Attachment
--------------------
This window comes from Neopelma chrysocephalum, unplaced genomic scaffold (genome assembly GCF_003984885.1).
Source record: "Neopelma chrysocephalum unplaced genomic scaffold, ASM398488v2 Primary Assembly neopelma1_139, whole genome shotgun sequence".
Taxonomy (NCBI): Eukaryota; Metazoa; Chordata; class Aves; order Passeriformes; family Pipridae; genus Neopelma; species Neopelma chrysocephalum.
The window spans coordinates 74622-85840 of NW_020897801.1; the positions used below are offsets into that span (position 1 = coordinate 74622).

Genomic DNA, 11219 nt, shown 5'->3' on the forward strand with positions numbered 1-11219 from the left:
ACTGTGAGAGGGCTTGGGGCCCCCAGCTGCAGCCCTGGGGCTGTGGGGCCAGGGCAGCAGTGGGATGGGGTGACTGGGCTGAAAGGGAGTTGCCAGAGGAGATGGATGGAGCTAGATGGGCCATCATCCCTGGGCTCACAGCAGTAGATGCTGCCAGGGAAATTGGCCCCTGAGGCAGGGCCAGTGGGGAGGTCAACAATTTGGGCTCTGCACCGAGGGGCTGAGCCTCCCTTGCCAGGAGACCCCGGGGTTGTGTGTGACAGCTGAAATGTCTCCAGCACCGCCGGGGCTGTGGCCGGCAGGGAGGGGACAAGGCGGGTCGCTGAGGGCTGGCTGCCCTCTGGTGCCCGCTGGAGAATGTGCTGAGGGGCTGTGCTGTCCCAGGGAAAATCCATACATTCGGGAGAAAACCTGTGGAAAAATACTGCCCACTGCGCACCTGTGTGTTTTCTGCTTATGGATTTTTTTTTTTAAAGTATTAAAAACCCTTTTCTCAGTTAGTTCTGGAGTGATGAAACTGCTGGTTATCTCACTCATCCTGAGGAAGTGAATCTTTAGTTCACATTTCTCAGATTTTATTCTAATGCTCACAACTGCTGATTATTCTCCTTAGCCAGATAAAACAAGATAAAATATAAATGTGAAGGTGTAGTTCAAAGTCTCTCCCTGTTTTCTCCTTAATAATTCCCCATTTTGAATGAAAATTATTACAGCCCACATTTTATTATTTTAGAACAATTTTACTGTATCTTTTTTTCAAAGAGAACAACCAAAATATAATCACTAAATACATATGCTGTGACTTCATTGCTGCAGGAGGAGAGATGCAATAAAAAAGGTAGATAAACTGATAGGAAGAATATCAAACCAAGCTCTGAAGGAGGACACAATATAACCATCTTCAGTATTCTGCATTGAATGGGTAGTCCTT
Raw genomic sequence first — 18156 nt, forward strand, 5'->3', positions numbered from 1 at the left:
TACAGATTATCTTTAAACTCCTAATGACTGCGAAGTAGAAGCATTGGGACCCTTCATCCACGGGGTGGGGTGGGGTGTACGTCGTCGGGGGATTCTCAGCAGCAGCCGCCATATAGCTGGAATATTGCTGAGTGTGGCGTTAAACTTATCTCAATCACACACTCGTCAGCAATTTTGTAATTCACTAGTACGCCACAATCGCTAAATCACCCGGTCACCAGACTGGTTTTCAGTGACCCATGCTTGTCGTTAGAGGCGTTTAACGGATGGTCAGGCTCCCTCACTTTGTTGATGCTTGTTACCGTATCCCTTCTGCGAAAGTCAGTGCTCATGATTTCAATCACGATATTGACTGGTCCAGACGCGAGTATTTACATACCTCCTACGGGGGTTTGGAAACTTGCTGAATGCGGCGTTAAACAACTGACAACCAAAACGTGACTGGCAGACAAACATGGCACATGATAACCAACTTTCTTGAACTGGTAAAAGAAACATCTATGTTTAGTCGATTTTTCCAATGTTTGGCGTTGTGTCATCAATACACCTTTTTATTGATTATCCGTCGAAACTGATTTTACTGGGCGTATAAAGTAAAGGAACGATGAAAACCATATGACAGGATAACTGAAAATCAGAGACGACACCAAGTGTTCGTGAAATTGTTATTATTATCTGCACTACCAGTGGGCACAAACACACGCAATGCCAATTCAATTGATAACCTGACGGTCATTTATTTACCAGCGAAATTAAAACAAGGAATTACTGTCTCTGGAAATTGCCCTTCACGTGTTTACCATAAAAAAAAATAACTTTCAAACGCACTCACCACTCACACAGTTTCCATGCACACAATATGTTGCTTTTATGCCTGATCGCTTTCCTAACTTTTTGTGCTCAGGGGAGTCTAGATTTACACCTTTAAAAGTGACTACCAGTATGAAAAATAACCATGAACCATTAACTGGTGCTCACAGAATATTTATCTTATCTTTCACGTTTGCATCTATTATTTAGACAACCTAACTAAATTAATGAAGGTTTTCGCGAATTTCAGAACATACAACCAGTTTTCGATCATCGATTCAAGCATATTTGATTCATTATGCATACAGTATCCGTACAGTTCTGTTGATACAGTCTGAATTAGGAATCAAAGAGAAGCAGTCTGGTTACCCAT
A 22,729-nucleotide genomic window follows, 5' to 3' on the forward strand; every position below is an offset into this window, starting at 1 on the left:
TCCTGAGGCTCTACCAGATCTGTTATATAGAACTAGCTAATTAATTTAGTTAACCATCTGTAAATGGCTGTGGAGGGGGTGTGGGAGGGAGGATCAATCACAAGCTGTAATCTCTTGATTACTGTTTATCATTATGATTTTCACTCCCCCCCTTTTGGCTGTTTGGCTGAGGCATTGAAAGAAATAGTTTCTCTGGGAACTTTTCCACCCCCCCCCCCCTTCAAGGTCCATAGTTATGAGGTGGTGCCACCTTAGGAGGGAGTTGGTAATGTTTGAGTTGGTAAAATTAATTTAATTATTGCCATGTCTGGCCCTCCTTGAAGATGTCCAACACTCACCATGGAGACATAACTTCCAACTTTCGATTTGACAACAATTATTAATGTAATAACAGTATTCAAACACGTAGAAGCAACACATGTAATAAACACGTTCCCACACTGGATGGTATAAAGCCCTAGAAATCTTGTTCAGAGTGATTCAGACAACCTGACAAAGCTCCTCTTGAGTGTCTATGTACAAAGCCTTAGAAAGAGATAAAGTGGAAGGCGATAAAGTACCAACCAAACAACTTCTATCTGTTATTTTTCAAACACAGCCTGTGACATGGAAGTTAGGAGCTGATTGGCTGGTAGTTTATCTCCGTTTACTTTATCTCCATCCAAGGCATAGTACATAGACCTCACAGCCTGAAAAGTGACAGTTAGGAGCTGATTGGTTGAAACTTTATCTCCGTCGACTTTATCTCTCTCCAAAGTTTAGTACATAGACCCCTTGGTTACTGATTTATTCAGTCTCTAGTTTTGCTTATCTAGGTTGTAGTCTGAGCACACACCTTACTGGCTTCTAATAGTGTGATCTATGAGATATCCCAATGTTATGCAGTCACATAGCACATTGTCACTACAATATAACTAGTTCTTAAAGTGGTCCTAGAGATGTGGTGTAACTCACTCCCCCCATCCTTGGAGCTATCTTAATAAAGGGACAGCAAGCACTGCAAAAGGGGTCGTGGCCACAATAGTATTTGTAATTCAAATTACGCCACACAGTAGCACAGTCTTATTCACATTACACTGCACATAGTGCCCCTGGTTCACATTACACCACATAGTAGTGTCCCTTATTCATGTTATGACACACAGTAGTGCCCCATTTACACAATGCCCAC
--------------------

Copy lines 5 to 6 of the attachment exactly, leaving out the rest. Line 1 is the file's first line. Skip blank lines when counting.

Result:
Genomic DNA, 11219 nt, shown 5'->3' on the forward strand with positions numbered 1-11219 from the left:
ACTGTGAGAGGGCTTGGGGCCCCCAGCTGCAGCCCTGGGGCTGTGGGGCCAGGGCAGCAGTGGGATGGGGTGACTGGGCTGAAAGGGAGTTGCCAGAGGAGATGGATGGAGCTAGATGGGCCATCATCCCTGGGCTCACAGCAGTAGATGCTGCCAGGGAAATTGGCCCCTGAGGCAGGGCCAGTGGGGAGGTCAACAATTTGGGCTCTGCACCGAGGGGCTGAGCCTCCCTTGCCAGGAGACCCCGGGGTTGTGTGTGACAGCTGAAATGTCTCCAGCACCGCCGGGGCTGTGGCCGGCAGGGAGGGGACAAGGCGGGTCGCTGAGGGCTGGCTGCCCTCTGGTGCCCGCTGGAGAATGTGCTGAGGGGCTGTGCTGTCCCAGGGAAAATCCATACATTCGGGAGAAAACCTGTGGAAAAATACTGCCCACTGCGCACCTGTGTGTTTTCTGCTTATGGATTTTTTTTTTTAAAGTATTAAAAACCCTTTTCTCAGTTAGTTCTGGAGTGATGAAACTGCTGGTTATCTCACTCATCCTGAGGAAGTGAATCTTTAGTTCACATTTCTCAGATTTTATTCTAATGCTCACAACTGCTGATTATTCTCCTTAGCCAGATAAAACAAGATAAAATATAAATGTGAAGGTGTAGTTCAAAGTCTCTCCCTGTTTTCTCCTTAATAATTCCCCATTTTGAATGAAAATTATTACAGCCCACATTTTATTATTTTAGAACAATTTTACTGTATCTTTTTTTCAAAGAGAACAACCAAAATATAATCACTAAATACATATGCTGTGACTTCATTGCTGCAGGAGGAGAGATGCAATAAAAAAGGTAGATAAACTGATAGGAAGAATATCAAACCAAGCTCTGAAGGAGGACACAATATAACCATCTTCAGTATTCTGCATTGAATGGGTAGTCCTT